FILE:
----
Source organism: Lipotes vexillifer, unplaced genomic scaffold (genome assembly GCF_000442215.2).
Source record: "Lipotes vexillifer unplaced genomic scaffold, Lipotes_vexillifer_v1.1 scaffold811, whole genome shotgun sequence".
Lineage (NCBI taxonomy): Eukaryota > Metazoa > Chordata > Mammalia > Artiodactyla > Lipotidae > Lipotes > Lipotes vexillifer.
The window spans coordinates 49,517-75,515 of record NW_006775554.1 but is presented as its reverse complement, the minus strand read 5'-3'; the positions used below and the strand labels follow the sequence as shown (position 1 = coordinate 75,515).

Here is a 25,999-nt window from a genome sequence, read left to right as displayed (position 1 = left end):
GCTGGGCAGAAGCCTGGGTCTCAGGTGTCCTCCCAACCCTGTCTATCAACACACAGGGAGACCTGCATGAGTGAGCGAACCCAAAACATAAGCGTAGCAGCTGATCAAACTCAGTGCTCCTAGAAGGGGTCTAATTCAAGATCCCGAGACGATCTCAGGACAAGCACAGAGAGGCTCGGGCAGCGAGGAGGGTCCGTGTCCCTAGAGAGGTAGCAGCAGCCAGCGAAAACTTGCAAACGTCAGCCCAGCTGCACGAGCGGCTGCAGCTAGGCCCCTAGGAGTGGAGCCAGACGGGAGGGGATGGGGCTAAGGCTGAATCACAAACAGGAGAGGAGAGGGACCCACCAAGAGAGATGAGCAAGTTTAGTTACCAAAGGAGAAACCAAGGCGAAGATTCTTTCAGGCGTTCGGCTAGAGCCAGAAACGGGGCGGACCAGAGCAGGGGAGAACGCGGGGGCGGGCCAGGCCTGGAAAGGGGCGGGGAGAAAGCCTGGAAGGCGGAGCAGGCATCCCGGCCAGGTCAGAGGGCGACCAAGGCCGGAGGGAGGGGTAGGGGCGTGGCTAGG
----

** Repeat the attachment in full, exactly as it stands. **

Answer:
Source organism: Lipotes vexillifer, unplaced genomic scaffold (genome assembly GCF_000442215.2).
Source record: "Lipotes vexillifer unplaced genomic scaffold, Lipotes_vexillifer_v1.1 scaffold811, whole genome shotgun sequence".
Lineage (NCBI taxonomy): Eukaryota > Metazoa > Chordata > Mammalia > Artiodactyla > Lipotidae > Lipotes > Lipotes vexillifer.
The window spans coordinates 49,517-75,515 of record NW_006775554.1 but is presented as its reverse complement, the minus strand read 5'-3'; the positions used below and the strand labels follow the sequence as shown (position 1 = coordinate 75,515).

Here is a 25,999-nt window from a genome sequence, read left to right as displayed (position 1 = left end):
GCTGGGCAGAAGCCTGGGTCTCAGGTGTCCTCCCAACCCTGTCTATCAACACACAGGGAGACCTGCATGAGTGAGCGAACCCAAAACATAAGCGTAGCAGCTGATCAAACTCAGTGCTCCTAGAAGGGGTCTAATTCAAGATCCCGAGACGATCTCAGGACAAGCACAGAGAGGCTCGGGCAGCGAGGAGGGTCCGTGTCCCTAGAGAGGTAGCAGCAGCCAGCGAAAACTTGCAAACGTCAGCCCAGCTGCACGAGCGGCTGCAGCTAGGCCCCTAGGAGTGGAGCCAGACGGGAGGGGATGGGGCTAAGGCTGAATCACAAACAGGAGAGGAGAGGGACCCACCAAGAGAGATGAGCAAGTTTAGTTACCAAAGGAGAAACCAAGGCGAAGATTCTTTCAGGCGTTCGGCTAGAGCCAGAAACGGGGCGGACCAGAGCAGGGGAGAACGCGGGGGCGGGCCAGGCCTGGAAAGGGGCGGGGAGAAAGCCTGGAAGGCGGAGCAGGCATCCCGGCCAGGTCAGAGGGCGACCAAGGCCGGAGGGAGGGGTAGGGGCGTGGCTAGG